Five-year-old Meredith and three-year old Matthew are moved from the east coast and removed from the father whom they love by their unstable and unbalanced mother who takes the three of them to Big Sur on the West Coast and to her parents’ home for a “vacation.” It becomes apparent that the vacation is permanent as it stretches into years. Sally, their mother climbs into bed and stays there, reading movie magazines and watching television, leaving her children to their grandparents.It’s through Five-year-old Meredith and three-year old Matthew are moved from the east coast and removed from the father whom they love by their unstable and unbalanced mother who takes the three of them to Big Sur on the West Coast and to her parents’ home for a “vacation.” It becomes apparent that the vacation is permanent as it stretches into years. Sally, their mother climbs into bed and stays there, reading movie magazines and watching television, leaving her children to their grandparents.It’s through the wisdom and love from Grandpa Frank that Meredith learns about family through beekeeping. Grandpa has bee hives in many locations throughout the area and the Honey Bus is a converted military bus turned into a workroom where he processes hundreds of jars of honey for sale. Meredith becomes his shadow and learns about the social structures in a hive, how the bees follow the queen because they can’t live without her. She realizes that “even bees needed their mother.” She followed her grandpa everywhere, climbing into his pickup in the mornings, going to work with him to the bee yards of Big Sur, where she learned that “a beehive revolved around one principle—the family.” She knew it wasn’t normal for a mother to permanently withdraw but it was through Grandpa and bees that she understood what Grandpa had been trying to explain inside the bus—“that beautiful things don’t come to those who simply wish for them. You have to work hard and take risks to be rewarded.” She also learned that rather than withdrawing from living like her mother had done, “honeybees made themselves essential through their generosity.” This memoir is Meredith’s journey, through hard work and with the support of the family that her grandparents and her friend Sophia provided, from a little girl to a college student. Grandpa explains to her that while he is her step grandpa, that only means she has two. One of my favorite moments in the book is when he draws Meredith and Matthew into a hug, and explains that since he and Ruth hadn’t married until he was 40, he just assumed he would never have children. “Then, lucky for me, you two showed up.” It was a tissue moment. We learn near the end the why of Sally’s behavior and why Ruth lets her get away with it, but if I told you...well, who needs a spoiler alert?! I absolutely loved this book, and I do remember when the San Francisco Chronicle put bee hives on their roof.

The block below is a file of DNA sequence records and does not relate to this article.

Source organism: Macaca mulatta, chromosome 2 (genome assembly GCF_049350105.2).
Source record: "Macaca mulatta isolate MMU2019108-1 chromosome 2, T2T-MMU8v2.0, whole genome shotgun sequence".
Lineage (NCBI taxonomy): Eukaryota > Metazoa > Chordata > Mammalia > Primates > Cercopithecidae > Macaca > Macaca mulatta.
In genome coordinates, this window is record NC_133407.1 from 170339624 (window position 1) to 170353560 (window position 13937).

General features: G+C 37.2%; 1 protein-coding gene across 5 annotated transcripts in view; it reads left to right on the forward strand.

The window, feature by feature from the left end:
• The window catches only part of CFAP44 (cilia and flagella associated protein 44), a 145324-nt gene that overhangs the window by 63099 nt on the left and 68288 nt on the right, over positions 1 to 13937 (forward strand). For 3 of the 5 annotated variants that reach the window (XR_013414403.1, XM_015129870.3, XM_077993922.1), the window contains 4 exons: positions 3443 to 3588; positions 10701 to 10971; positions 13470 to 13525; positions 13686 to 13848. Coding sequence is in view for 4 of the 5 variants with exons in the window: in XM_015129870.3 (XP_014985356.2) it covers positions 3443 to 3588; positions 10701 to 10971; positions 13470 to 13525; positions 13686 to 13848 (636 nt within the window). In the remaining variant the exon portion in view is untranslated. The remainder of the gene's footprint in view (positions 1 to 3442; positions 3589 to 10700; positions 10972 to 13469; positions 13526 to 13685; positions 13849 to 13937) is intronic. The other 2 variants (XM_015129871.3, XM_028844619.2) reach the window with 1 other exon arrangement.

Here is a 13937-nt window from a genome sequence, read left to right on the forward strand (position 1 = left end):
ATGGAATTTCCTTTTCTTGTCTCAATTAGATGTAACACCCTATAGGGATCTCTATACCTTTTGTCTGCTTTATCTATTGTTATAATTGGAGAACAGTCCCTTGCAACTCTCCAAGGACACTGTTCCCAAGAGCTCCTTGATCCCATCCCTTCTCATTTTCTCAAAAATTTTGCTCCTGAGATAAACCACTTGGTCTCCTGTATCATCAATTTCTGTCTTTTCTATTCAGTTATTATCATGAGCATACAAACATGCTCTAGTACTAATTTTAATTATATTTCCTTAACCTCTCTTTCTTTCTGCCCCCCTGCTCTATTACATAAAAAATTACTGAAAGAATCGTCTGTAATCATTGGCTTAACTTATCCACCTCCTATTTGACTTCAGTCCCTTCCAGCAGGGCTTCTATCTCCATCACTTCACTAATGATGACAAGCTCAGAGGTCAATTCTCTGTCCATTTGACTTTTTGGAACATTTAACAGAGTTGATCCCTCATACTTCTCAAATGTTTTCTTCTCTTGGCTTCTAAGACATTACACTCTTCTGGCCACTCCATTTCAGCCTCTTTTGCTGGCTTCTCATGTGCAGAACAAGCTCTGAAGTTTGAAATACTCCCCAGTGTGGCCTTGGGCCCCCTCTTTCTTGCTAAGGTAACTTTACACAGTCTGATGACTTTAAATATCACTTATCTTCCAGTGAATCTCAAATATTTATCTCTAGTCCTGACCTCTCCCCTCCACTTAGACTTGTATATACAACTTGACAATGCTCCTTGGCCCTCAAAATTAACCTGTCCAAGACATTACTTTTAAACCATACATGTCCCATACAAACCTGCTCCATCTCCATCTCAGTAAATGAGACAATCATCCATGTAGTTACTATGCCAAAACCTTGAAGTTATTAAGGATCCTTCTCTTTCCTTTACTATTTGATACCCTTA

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  • Kelly